Sometimes, women were permitted to perorate or speak at length. But the price was a high one. They often did so as victims or martyrs.
Let’s consider the case of Lucretia, whose story is told by many Roman and Greek authors who relate the beginnings of Rome’s history, including Livy. She was raped by a prince from the royal family that ruled Rome.
While there’s no way of knowing the exact details, some accounts present her as attempting to vocally accuse her rapist, as well as declaring that she would kill herself.
However, in Ovid’s Metamorphoses, the princess Philomela is denied even this opportunity. Her rapist cuts out her tongue to stop her denouncing him.
These examples show that women were seen only as mouthpieces for “women’s issues” or as sympathy eliciting martyrs, or else as unnatural.
Unfortunately, these tropes remain all too familiar to us today.
Women and Power Key Idea #5: In more modern times, women’s voices are heard more often, but only as exceptions to the rule.
It might seem a stretch to suggest that Greece and Rome are still important in Western culture. After all, many influences from many other societies have shaped the West. But public speaking remains one sphere that cannot escape classical thinking.
Just consider the moving speeches of Barack Obama. There’s little doubt that his speech writers were borrowing some of their rhetorical tricks from legendary Roman orators like Cicero.
Unfortunately, the lengthy shadow of antiquity means that women who speak in public are still seen as anomalies.
Consider the example that every British schoolchild is taught. When the Spanish Armada threatened to invade in 1588, Elizabeth I addressed her troops at Tilbury. There she supposedly declaimed that she had the “heart and stomach of a king, and of a king of England too,” despite having "the body of a weak, feeble woman.” It was an acknowledgment not only of women’s inherent fragility in the public realm but also of her own exceptionalism.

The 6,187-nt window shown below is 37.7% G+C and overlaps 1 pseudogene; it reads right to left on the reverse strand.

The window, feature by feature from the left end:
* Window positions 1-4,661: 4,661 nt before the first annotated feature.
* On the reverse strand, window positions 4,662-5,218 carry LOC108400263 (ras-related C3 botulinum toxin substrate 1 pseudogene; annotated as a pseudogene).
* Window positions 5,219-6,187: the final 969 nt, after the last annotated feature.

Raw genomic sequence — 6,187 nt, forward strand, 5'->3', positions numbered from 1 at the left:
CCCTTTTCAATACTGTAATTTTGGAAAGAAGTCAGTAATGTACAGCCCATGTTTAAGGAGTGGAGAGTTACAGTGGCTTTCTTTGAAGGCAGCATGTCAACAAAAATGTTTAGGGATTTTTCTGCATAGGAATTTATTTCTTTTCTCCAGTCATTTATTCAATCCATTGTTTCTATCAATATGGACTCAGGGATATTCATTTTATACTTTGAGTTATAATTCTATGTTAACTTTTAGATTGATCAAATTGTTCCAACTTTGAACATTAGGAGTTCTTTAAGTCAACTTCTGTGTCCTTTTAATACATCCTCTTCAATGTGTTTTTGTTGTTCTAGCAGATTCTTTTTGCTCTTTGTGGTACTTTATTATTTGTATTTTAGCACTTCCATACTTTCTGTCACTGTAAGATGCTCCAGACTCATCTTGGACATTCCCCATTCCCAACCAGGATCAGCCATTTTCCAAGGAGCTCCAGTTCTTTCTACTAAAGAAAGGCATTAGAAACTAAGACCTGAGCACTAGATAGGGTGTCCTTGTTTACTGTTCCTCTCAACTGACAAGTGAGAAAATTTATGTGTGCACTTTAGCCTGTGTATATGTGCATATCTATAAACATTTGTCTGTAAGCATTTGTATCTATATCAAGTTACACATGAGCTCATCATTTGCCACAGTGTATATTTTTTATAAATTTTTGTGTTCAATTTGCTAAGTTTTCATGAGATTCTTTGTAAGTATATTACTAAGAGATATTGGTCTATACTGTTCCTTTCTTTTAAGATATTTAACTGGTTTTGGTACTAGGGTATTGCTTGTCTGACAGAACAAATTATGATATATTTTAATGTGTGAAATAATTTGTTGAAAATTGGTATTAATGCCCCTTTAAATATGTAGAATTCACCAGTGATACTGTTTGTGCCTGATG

But her words are just the result of an unreliable witness writing almost 40 years after she spoke. He presented Elizabeth as androgynous to explain away her authority.
Let’s try another angle: anthologies of well-known speeches. It’s not uncommon for these to include speeches by women. However, you’ll find that the topics of these speeches are extremely limited. They’re restricted to women’s issues rather than encompassing the great sweep of human knowledge.
To add salt to the wound, these speeches are often artificially contrived.
Just take abolitionist and campaigner Sojourner Truth’s famous 1851 “And ain’t I a woman?” speech.
Those famous words now attributed to her come from a version written by another writer about a decade later. Additionally, when you think about it, it’s extremely unlikely that Sojourner Truth – a Northerner brought up speaking Dutch – would have delivered her speech in the Southern drawl in which the speech is transcribed.
All this proves the point: if women’s voices are only allowed in certain categories, any transgression from these norms is sure to be seen as entirely incongruous.
Women and Power Key Idea #6: The repression and vilification of women’s voices by men on spurious grounds endure.
You would think that by now we’d be used to allowing women to speak on a variety of topics. But you’d be wrong. This is illustrated nicely by US Democratic Senator Elizabeth Warren.
In 2017, Warren tried to recite a letter written by activist Coretta Scott King on the floor of the Senate in reference to the debate. However, she was repeatedly silenced and shut down by Republicans, supposedly because she was contravening Senate rules.
In the end, Warren’s male colleagues rose to her support and read the letter. They were not stopped.
It’s clear that even when women have a platform, they can still face exclusion. Of course, it was as true in the nineteenth and twentieth centuries as it is now.
In fact, the response to women speaking in public has often taken the form of campaigners suddenly and suspiciously becoming concerned with standards in public speaking.